Water is, in many ways, life itself. Every being on the planet needs water to survive. For us, water works to regulate body temperatures, to lubricate our joints, to transport nutrients in our bodies and support immunity. Vital organs like kidneys and the liver depend on water for their function of blood purification and detoxification. But does soft drinking water interfere with these processes and is drinking softened water bad for you? This article will go into detail about how hard and soft water differ and what the pros and cons of each are.
Water from the many parts of the world is naturally hard. Hard water is super-packed with minerals that serve as electrolytes in cell function in our bodies. Such ions include potassium, magnesium, and sodium among others.
Without these essential minerals, no matter how much water you drink you will be at risk of dehydration. The electrolytes help in water retention in cells. We always lose water when we breathe out, when we sweat and when we use the washrooms. When there is no water retention mechanism in our bodies, there is an excessive loss that upsets the natural balance leading to dehydration.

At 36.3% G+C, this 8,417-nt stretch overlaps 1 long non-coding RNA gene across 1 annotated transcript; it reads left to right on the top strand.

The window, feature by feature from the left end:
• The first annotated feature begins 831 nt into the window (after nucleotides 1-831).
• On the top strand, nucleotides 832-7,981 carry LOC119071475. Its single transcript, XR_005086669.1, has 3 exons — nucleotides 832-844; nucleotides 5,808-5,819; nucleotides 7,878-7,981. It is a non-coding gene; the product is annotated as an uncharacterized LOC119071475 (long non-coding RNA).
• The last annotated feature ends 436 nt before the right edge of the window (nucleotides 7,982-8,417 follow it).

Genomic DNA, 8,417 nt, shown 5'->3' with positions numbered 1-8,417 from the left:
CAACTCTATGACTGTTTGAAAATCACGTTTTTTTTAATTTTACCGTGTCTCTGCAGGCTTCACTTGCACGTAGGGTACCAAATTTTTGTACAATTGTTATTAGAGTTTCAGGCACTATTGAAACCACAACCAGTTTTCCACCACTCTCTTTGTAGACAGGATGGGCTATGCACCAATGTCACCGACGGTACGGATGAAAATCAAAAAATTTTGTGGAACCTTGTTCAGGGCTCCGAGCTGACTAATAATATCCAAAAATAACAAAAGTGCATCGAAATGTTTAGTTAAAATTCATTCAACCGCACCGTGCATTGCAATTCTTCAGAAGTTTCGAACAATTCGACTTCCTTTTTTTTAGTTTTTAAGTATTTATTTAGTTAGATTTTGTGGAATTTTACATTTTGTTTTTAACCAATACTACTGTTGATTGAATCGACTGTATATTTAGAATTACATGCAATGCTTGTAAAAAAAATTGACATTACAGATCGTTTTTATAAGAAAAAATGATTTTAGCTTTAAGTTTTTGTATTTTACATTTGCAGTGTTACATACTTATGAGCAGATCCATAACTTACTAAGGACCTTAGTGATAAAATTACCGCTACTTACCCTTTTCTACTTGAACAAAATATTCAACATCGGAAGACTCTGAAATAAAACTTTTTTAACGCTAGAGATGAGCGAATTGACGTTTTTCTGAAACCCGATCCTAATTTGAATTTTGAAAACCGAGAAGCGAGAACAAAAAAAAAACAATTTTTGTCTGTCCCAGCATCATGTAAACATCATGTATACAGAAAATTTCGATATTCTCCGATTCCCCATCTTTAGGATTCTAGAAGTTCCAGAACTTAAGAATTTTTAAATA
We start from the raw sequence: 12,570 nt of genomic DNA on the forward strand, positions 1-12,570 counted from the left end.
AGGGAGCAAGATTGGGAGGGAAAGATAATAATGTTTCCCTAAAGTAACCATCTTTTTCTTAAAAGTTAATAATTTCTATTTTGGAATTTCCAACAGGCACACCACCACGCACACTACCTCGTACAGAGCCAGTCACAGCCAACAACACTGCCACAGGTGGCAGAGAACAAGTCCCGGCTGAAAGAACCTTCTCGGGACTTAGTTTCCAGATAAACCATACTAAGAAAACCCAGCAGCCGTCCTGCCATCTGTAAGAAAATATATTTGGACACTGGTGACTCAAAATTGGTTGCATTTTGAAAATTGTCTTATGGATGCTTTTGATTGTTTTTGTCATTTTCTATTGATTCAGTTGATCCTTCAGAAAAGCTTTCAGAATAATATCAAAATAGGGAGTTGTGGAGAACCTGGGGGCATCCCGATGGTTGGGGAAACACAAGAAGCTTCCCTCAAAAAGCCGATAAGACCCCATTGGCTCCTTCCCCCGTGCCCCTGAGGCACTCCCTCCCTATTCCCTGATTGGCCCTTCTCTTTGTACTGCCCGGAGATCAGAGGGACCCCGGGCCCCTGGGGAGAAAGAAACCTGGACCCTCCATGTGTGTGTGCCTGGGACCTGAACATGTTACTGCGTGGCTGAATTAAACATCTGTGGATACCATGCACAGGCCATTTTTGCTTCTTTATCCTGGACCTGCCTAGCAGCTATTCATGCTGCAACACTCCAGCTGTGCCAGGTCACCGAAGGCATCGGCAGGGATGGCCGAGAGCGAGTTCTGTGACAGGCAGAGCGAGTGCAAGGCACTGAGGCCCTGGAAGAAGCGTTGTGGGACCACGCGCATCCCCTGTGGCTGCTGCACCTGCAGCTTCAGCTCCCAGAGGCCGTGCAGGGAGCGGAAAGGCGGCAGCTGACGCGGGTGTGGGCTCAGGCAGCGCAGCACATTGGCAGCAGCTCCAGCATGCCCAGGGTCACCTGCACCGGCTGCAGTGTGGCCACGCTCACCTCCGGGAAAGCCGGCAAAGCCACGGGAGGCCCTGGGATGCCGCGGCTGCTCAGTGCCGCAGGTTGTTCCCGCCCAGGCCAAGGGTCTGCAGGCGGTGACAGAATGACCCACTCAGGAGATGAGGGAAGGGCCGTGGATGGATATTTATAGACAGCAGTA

The Geological Survey of the United States estimates that 85% of the nation has hard water sources. Lately, however, many people are using water softeners to achieve desirable benefits with water. There have been concerns that drinking softened water might be bad for health. Are these allegations true in any way?
During water softening, calcium and magnesium get replaced with sodium ions. If the hard water contained lots of magnesium, then it would take more sodium to soften the water.
Why is water softened?
• In order to prevent damage to water pipes – hard water clogs pipes
• For easy washing – hard water forms scum with soap and damages the fibers in our clothes
• For bathing – hard water can be irritating to the skin and damage our hair
So, what happens when you drink soft water? Despite popular belief, softened water is not salty. During water softening, sodium bicarbonate is formed, as opposed to the table-salt compound sodium chloride.
Sodium in Food vs. In Softened Water
The quantity of sodium in softened water is quite low, compared to sodium found in natural food. An 8-ounce glass of softened water contains less than 12 mg of sodium. The same glass of milk contains approximately 120 mg of sodium and a glass of orange juice packs about 25 mg of sodium.
Doctors recommend that we not exceed 2,400 mg daily consumption of sodium. Drinking soft water in a day generally adds about 160 mg of sodium to your natural diet. If you are concerned about the effects of softened water, it is prudent to talk to a doctor about diet changes. In rare cases, doctors have discouraged anyone from drinking softened water.
People watching their sodium intake can consider water purification. That is water softening that uses potassium instead of sodium. The systems achieve the best water for your health and cleaning.
So, is drinking softened water bad for you? Drinking softened water is not bad for your health. Most of the sodium in our bodies comes from processed foods. Even when using softened water for drinking you can maintain the right sodium levels in your body by eating fresh foods and using less table salt.